Burhans, Daniel, Dd

Burhans, Daniel, D.D.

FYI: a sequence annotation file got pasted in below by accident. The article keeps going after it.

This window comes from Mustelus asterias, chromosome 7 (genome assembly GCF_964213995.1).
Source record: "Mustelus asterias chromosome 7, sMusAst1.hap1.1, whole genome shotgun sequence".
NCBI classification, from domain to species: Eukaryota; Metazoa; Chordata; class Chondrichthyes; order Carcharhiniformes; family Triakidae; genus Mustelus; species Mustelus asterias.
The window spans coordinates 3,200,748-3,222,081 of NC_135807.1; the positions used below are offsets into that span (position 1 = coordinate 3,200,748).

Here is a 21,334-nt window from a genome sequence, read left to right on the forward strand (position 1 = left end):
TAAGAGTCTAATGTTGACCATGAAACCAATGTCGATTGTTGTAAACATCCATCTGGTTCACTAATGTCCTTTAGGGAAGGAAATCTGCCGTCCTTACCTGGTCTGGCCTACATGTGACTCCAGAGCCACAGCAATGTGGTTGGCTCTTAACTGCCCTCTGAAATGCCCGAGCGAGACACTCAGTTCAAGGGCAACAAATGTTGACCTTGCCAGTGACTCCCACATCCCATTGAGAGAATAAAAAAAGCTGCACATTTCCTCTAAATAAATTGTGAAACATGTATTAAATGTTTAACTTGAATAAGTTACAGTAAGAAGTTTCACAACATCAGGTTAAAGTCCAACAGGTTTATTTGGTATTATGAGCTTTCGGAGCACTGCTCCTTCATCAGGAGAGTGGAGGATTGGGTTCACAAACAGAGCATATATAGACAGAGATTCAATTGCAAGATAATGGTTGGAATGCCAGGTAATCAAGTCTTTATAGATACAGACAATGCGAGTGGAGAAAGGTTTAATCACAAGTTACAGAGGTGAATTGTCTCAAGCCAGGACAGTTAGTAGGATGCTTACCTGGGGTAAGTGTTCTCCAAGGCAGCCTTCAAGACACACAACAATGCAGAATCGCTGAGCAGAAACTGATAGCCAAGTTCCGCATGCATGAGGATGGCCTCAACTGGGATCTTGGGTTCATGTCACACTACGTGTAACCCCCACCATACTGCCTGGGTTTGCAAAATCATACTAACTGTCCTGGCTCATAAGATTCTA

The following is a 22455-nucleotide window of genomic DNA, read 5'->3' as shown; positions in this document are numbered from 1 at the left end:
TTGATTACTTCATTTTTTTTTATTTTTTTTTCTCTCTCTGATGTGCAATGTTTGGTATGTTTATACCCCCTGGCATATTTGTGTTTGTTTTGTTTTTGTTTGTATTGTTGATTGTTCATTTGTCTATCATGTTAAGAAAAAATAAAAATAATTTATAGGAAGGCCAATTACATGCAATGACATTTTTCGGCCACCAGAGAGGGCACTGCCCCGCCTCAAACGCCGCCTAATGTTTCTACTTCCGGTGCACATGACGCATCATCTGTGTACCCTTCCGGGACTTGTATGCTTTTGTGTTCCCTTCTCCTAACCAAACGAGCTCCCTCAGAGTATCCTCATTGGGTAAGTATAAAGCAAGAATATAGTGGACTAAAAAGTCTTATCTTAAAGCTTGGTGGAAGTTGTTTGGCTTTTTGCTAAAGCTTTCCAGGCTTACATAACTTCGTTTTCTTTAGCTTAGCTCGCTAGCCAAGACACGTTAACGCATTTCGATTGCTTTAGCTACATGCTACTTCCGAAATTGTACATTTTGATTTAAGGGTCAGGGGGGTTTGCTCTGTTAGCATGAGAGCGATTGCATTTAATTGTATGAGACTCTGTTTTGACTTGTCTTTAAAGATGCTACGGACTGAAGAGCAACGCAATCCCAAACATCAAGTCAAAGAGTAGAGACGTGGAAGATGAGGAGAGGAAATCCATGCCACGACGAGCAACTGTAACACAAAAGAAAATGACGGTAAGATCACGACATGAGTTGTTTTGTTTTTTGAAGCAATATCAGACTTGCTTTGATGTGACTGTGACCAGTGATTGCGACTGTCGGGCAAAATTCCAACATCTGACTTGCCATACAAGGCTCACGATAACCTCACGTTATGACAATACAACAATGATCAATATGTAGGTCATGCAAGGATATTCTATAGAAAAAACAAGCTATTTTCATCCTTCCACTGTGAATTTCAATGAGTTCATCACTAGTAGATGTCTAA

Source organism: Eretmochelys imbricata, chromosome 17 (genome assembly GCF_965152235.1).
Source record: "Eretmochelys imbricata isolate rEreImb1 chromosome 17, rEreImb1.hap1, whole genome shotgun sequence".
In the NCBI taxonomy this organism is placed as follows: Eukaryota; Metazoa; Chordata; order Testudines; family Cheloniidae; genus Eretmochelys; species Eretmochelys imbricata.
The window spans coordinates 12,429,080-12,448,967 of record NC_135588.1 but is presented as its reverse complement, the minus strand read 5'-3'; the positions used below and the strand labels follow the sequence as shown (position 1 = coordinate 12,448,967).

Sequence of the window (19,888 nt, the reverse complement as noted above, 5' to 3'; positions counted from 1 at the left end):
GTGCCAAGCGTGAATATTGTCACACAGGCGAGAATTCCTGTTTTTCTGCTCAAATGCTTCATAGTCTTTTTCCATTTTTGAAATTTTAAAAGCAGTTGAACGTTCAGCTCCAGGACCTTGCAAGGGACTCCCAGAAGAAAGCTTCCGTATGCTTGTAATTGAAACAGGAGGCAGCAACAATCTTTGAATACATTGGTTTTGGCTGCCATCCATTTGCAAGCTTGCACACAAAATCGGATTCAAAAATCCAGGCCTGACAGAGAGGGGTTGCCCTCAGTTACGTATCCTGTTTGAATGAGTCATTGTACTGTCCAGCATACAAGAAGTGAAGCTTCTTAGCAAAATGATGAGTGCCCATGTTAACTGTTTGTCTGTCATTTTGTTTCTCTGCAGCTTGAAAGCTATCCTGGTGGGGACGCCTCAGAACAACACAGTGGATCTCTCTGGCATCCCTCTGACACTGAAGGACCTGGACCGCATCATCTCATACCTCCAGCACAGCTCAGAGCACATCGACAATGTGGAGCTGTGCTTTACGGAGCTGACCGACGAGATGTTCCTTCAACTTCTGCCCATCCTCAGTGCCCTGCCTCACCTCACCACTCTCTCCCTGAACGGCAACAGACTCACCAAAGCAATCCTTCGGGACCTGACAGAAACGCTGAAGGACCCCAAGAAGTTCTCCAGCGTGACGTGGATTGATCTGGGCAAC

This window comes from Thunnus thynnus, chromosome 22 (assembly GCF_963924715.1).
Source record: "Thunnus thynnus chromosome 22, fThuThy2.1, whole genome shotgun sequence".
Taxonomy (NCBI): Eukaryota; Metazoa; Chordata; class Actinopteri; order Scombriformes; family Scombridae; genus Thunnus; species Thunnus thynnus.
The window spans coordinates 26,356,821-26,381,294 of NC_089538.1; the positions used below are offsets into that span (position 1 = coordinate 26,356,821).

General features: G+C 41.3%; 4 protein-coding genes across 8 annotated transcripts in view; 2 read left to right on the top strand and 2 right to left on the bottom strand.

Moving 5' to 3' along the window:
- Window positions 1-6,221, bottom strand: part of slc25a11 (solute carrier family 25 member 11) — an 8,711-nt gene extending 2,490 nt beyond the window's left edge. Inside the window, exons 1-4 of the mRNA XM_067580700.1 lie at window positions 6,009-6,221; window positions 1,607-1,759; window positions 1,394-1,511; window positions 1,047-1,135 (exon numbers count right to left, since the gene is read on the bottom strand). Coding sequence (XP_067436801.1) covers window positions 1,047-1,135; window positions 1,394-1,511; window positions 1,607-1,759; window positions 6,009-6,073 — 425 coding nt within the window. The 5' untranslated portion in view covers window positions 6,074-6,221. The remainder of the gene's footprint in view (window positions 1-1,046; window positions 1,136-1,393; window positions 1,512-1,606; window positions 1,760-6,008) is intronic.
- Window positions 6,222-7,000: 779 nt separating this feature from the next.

a minister of the Protestant Episcopal Church, was born at Sherman, Conn., July 7, 1763. His father served as an officer for seven years in the old French war, at the close of which he settled at Sherman. Daniel's only opportunity for study was about three months of the year, in a district- school, but he prosecuted his studies vigorously and prepared himself for college. About 1783 he began to teach in the public-school at Lanesborough, Mass.; and here he was converted. His friends erected for him a large brick school-house; he built a comfortable residence and abandoned the ministry, towards which he had been looking previous to this time. In the absence of the rector of St. Luke's, at Lanesborough, he sometimes officiated as lay-reader until 1791, when he began the study of theology. Two years thereafter he was ordained deacon, and, the rector of St. Luke's having died, the care of the two churches in that parish devolved upon Mr. Burhans, who, nevertheless, still retained his school. Resolutely entering upon his work, he soon organized two other churches-one at Lenox, Mass., and the other at New Lebanon, N.Y. His health failing, he dismissed his school and devoted himself entirely to his clerical duties. In 1794 he received priest's orders at New Haven, and labored six years at Lanesborough and the adjacent region. In 1799 he became pastor at Newtown, Conn., a pastorate which continued thirty-one years. Resigning his charge in 1830, he officiated foi one year at Woodbury, Roxbury, and Bethlehem.; and in the fall of 1831 took charge of the parish of St. Peter's, Plymouth, Mass., where he remained six years. After this he officiated at Oxford and Zoar, but in 1844 he was compelled, by increasing bodily infirmities, to close his ministry, after which he removed to Poughkeepsie, N. Y. He died there, Dec. 30, 1853, being at the time the oldest minister of his communion in the United States. - Dr. Burhans had great knowledge of human nature; and his mental energy, keen discernment, and profound sagacity supplied, in some measure, his want of scholastic culture. From 1804 to 1826 lie was elected continuously a delegate .to the General Convention. See Sprague, Annals of the Amer Pulpit. v, 410; Amer. Quar. Church Rev. 1854, p. 151.

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